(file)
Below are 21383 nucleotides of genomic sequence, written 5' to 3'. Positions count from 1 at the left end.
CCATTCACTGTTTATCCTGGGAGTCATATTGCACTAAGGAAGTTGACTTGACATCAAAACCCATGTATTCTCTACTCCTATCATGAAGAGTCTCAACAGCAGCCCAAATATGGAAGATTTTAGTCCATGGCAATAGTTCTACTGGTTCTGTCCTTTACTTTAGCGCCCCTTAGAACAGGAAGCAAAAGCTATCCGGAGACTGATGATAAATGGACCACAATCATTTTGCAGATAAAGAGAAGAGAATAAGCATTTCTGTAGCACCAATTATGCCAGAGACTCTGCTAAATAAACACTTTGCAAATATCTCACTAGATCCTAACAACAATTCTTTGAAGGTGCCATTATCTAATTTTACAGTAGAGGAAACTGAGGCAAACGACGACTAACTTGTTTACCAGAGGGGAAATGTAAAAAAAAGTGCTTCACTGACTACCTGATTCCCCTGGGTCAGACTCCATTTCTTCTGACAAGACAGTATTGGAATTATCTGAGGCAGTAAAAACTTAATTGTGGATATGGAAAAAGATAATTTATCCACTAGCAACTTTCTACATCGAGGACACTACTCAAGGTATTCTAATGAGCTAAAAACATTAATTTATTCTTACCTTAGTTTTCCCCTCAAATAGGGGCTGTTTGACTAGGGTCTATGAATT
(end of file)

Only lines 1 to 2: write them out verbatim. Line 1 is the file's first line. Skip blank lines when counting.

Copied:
Below are 21383 nucleotides of genomic sequence, written 5' to 3'. Positions count from 1 at the left end.
CCATTCACTGTTTATCCTGGGAGTCATATTGCACTAAGGAAGTTGACTTGACATCAAAACCCATGTATTCTCTACTCCTATCATGAAGAGTCTCAACAGCAGCCCAAATATGGAAGATTTTAGTCCATGGCAATAGTTCTACTGGTTCTGTCCTTTACTTTAGCGCCCCTTAGAACAGGAAGCAAAAGCTATCCGGAGACTGATGATAAATGGACCACAATCATTTTGCAGATAAAGAGAAGAGAATAAGCATTTCTGTAGCACCAATTATGCCAGAGACTCTGCTAAATAAACACTTTGCAAATATCTCACTAGATCCTAACAACAATTCTTTGAAGGTGCCATTATCTAATTTTACAGTAGAGGAAACTGAGGCAAACGACGACTAACTTGTTTACCAGAGGGGAAATGTAAAAAAAAGTGCTTCACTGACTACCTGATTCCCCTGGGTCAGACTCCATTTCTTCTGACAAGACAGTATTGGAATTATCTGAGGCAGTAAAAACTTAATTGTGGATATGGAAAAAGATAATTTATCCACTAGCAACTTTCTACATCGAGGACACTACTCAAGGTATTCTAATGAGCTAAAAACATTAATTTATTCTTACCTTAGTTTTCCCCTCAAATAGGGGCTGTTTGACTAGGGTCTATGAATT